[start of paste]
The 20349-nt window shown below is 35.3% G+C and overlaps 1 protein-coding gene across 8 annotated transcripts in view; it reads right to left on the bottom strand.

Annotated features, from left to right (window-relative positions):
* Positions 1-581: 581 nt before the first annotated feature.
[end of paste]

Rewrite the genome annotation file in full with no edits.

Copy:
The 20349-nt window shown below is 35.3% G+C and overlaps 1 protein-coding gene across 8 annotated transcripts in view; it reads right to left on the bottom strand.

Annotated features, from left to right (window-relative positions):
* Positions 1-581: 581 nt before the first annotated feature.